a narrow band, circle, or stripe, as of colour
an area, esp an elongated one, where a specific thing or specific conditions are found; zone: the town belt, a belt of high pressure
a belt worn as a symbol of rank (as by a knight or an earl), or awarded as a prize (as in boxing or wrestling), or to mark particular expertise (as in judo or karate)
See seat belt
a band of flexible material between rotating shafts or pulleys to transfer motion or transmit goods: a fan belt, a conveyer belt
a beltcourse See cordon (sense 4)
(informal) a sharp blow, as with a bat or the fist
below the belt
  1. (boxing) below the waist, esp in the groin
  2. (informal) in an unscrupulous or cowardly way
tighten one's belt, to take measures to reduce expenditure
under one's belt
  1. (of food or drink) in one's stomach
  2. in one's possession
  3. as part of one's experience: he had a linguistics degree under his belt
(transitive) to fasten or attach with or as if with a belt
(transitive) to hit with a belt
(transitive) (slang) to give a sharp blow; punch
(slang) (intransitive) often foll by along. to move very fast, esp in a car: belting down the motorway
(transitive) (rare) to mark with belts, as of colour
(transitive) (rare) to encircle; surround
See also belt out, belt up
Derived Forms
belted, noun
Word Origin
Old English, from Latin balteus
Collins English Dictionary - Complete & Unabridged 2012 Digital Edition
© William Collins Sons & Co. Ltd. 1979, 1986 © HarperCollins
Publishers 1998, 2000, 2003, 2005, 2006, 2007, 2009, 2012
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Word Origin and History for belt down



early 14c., "to fasten or gird with a belt," from belt (n.). Meaning "to thrash as with a belt" is 1640s; general sense of "to hit, thrash" is attested from 1838. Colloquial meaning "to sing or speak vigorously" is from 1949. Related: Belted; belting. Hence (from the "thrash with a belt" sense) the noun meaning "a blow or stroke" (1899).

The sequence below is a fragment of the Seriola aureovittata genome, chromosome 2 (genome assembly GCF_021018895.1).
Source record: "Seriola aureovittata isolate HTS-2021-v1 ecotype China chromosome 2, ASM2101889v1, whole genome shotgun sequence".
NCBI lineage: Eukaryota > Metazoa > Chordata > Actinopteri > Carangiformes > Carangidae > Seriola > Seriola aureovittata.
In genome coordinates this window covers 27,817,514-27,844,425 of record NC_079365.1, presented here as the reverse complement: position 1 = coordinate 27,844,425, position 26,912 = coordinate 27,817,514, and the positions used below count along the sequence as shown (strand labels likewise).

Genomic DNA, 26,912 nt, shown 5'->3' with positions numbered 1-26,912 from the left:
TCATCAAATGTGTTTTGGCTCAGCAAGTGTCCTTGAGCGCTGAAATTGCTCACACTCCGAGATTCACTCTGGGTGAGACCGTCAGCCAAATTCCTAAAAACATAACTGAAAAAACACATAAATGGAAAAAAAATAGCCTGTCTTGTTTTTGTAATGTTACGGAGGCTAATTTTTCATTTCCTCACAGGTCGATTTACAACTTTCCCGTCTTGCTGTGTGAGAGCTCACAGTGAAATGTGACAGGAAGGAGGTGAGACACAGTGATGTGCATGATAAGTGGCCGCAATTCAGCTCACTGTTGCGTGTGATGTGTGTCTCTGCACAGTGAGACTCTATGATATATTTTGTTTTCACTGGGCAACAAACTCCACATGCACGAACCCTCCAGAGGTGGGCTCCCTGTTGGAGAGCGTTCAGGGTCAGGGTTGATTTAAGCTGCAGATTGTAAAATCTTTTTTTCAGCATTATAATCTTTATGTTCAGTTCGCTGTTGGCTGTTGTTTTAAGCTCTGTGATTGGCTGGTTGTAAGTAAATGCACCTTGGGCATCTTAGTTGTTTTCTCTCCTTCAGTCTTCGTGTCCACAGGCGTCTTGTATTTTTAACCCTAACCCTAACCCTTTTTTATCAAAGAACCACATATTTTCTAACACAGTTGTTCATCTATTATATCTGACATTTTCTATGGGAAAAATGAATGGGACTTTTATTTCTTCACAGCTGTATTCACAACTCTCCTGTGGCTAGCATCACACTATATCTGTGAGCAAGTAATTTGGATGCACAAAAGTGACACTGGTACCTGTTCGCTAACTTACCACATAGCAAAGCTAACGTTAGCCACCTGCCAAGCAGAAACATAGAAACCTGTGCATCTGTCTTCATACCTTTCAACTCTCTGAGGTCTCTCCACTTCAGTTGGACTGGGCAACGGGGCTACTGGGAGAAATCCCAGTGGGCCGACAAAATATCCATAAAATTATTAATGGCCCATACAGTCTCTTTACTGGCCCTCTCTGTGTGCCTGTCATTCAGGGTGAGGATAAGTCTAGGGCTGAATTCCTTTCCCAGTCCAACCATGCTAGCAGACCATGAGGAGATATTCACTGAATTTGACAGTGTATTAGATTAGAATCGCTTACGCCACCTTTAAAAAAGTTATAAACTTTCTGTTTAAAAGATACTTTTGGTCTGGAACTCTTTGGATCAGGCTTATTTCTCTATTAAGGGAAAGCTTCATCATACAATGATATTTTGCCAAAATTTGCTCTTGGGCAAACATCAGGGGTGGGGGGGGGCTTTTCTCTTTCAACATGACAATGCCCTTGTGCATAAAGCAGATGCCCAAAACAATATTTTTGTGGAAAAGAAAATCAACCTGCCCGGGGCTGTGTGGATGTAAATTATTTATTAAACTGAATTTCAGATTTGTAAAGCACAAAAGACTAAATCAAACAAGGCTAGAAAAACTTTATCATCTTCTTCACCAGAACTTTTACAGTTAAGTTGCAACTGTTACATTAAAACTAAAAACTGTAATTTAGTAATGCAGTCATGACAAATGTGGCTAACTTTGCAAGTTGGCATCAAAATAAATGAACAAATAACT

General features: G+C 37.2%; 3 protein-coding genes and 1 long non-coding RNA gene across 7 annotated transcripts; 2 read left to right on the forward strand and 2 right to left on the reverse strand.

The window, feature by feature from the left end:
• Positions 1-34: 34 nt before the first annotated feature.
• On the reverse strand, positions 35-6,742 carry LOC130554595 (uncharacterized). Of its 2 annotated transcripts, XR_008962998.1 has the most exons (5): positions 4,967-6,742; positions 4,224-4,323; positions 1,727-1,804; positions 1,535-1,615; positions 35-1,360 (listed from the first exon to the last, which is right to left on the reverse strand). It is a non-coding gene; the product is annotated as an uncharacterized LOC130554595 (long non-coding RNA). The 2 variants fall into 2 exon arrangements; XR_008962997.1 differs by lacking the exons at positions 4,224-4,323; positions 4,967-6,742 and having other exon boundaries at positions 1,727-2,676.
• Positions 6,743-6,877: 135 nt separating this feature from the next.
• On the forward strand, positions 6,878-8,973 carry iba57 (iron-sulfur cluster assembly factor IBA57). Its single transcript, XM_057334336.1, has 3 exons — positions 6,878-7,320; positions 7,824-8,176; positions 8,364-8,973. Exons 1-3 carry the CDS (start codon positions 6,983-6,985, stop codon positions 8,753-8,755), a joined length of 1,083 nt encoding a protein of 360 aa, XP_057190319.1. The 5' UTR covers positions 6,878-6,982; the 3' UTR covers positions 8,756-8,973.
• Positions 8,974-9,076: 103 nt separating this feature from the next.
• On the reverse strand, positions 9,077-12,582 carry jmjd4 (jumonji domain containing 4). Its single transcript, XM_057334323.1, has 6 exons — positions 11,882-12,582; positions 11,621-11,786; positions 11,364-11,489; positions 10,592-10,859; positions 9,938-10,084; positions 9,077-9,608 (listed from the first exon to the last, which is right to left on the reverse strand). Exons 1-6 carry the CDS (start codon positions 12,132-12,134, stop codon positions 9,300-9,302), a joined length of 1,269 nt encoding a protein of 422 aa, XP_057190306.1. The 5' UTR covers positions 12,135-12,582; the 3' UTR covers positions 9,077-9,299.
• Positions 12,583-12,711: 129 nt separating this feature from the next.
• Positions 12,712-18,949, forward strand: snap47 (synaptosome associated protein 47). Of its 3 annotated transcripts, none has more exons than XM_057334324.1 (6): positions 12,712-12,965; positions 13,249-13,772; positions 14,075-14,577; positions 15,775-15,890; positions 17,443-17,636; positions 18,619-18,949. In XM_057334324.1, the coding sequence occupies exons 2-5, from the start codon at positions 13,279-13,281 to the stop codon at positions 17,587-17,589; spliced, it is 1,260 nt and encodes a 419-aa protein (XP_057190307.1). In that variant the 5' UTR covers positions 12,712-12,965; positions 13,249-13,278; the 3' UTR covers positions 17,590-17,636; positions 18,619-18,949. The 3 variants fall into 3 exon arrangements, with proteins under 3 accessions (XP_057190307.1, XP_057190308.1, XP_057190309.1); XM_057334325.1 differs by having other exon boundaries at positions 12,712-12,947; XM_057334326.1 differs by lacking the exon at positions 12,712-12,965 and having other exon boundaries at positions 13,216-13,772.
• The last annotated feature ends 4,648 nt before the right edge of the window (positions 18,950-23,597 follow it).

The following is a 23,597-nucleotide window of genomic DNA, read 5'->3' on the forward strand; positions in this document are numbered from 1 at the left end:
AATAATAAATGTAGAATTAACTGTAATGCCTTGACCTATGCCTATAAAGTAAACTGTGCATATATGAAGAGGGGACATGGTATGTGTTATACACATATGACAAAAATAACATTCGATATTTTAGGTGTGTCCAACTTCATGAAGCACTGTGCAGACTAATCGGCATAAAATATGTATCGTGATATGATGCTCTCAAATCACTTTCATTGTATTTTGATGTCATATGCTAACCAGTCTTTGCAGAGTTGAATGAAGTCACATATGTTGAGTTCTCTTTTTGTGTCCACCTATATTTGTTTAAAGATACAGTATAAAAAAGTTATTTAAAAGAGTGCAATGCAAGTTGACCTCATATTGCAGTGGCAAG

Old English belt "belt, girdle," from Proto-Germanic *baltjaz (cf. Old High German balz, Old Norse balti, Swedish bälte), an early Germanic borrowing from Latin balteus "girdle, sword belt," said by Varro to be an Etruscan word.

As a mark of rank or distinction, mid-14c.; references to boxing championship belts date from 1812. Mechanical sense is from 1795. Transferred sense of "broad stripe encircling something" is from 1660s. Below the belt "unfair" (1889) is from pugilism. To get something under (one's) belt is to get it into one's stomach. To tighten (one's) belt "endure privation" is from 1887.

Online Etymology Dictionary, © 2010 Douglas Harper
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belt down in Science
A geographic region that is distinctive in a specific respect.
The American Heritage® Science Dictionary
Copyright © 2002. Published by Houghton Mifflin. All rights reserved.
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Slang definitions & phrases for belt down



  1. A blow; stroke; whack: She gave it a good belt (1900+)
  2. A thrill; transport of pleasure; kick: You'll get a belt out of this one (1930s+)
  3. A marijuana cigarette; joint (1950s+ Narcotics)
  4. A drink; swig; swallow: He handed me the bottle and I took a belt at it (1920s+)


  1. To hit; strike; sock: Ed belts him in the kisser/ He belted the ball a mile (1830s+)
  2. (also belt down) To drink, esp vigorously and often: I seen him come in this joint lots of times and belt them down until he's cross-eyed (1800s+)

Related Terms

borscht belt, tighten one's belt

The Dictionary of American Slang, Fourth Edition by Barbara Ann Kipfer, PhD. and Robert L. Chapman, Ph.D.
Copyright (C) 2007 by HarperCollins Publishers.
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Idioms and Phrases with belt down

belt down

Swallow very quickly, as in After the race, he belted down a whole quart of water. This phrase is frequently used for guzzling whiskey or some other liquor. [ ; mid-1800s ]
The American Heritage® Idioms Dictionary
Copyright © 2002, 2001, 1995 by Houghton Mifflin Company. Published by Houghton Mifflin Company.